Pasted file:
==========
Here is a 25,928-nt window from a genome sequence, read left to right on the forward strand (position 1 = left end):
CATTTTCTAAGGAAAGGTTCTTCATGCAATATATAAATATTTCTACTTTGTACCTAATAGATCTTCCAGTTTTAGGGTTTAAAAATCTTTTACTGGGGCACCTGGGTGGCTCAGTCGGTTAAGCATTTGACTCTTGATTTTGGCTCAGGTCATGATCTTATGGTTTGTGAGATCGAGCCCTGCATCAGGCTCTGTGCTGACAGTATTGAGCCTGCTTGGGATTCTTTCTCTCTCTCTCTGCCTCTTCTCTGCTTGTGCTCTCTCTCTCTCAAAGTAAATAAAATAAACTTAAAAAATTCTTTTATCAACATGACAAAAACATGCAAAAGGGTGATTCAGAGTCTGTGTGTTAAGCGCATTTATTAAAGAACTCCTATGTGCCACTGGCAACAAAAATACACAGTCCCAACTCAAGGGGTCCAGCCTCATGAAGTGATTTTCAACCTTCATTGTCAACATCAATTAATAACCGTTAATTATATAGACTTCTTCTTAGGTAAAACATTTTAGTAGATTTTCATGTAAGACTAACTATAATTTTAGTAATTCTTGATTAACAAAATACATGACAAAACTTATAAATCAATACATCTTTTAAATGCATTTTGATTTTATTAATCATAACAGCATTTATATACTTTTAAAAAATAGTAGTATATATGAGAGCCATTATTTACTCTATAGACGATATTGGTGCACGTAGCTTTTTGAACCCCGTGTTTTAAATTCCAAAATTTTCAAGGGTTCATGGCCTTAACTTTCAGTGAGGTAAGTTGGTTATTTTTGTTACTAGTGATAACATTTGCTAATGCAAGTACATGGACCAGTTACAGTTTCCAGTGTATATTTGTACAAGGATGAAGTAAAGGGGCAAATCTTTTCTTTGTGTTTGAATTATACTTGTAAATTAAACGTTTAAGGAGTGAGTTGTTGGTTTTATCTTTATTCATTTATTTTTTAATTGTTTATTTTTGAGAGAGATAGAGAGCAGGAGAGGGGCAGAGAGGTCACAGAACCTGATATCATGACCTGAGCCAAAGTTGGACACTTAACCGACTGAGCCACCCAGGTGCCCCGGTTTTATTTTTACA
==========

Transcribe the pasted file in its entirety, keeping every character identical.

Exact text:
Here is a 25,928-nt window from a genome sequence, read left to right on the forward strand (position 1 = left end):
CATTTTCTAAGGAAAGGTTCTTCATGCAATATATAAATATTTCTACTTTGTACCTAATAGATCTTCCAGTTTTAGGGTTTAAAAATCTTTTACTGGGGCACCTGGGTGGCTCAGTCGGTTAAGCATTTGACTCTTGATTTTGGCTCAGGTCATGATCTTATGGTTTGTGAGATCGAGCCCTGCATCAGGCTCTGTGCTGACAGTATTGAGCCTGCTTGGGATTCTTTCTCTCTCTCTCTGCCTCTTCTCTGCTTGTGCTCTCTCTCTCTCAAAGTAAATAAAATAAACTTAAAAAATTCTTTTATCAACATGACAAAAACATGCAAAAGGGTGATTCAGAGTCTGTGTGTTAAGCGCATTTATTAAAGAACTCCTATGTGCCACTGGCAACAAAAATACACAGTCCCAACTCAAGGGGTCCAGCCTCATGAAGTGATTTTCAACCTTCATTGTCAACATCAATTAATAACCGTTAATTATATAGACTTCTTCTTAGGTAAAACATTTTAGTAGATTTTCATGTAAGACTAACTATAATTTTAGTAATTCTTGATTAACAAAATACATGACAAAACTTATAAATCAATACATCTTTTAAATGCATTTTGATTTTATTAATCATAACAGCATTTATATACTTTTAAAAAATAGTAGTATATATGAGAGCCATTATTTACTCTATAGACGATATTGGTGCACGTAGCTTTTTGAACCCCGTGTTTTAAATTCCAAAATTTTCAAGGGTTCATGGCCTTAACTTTCAGTGAGGTAAGTTGGTTATTTTTGTTACTAGTGATAACATTTGCTAATGCAAGTACATGGACCAGTTACAGTTTCCAGTGTATATTTGTACAAGGATGAAGTAAAGGGGCAAATCTTTTCTTTGTGTTTGAATTATACTTGTAAATTAAACGTTTAAGGAGTGAGTTGTTGGTTTTATCTTTATTCATTTATTTTTTAATTGTTTATTTTTGAGAGAGATAGAGAGCAGGAGAGGGGCAGAGAGGTCACAGAACCTGATATCATGACCTGAGCCAAAGTTGGACACTTAACCGACTGAGCCACCCAGGTGCCCCGGTTTTATTTTTACA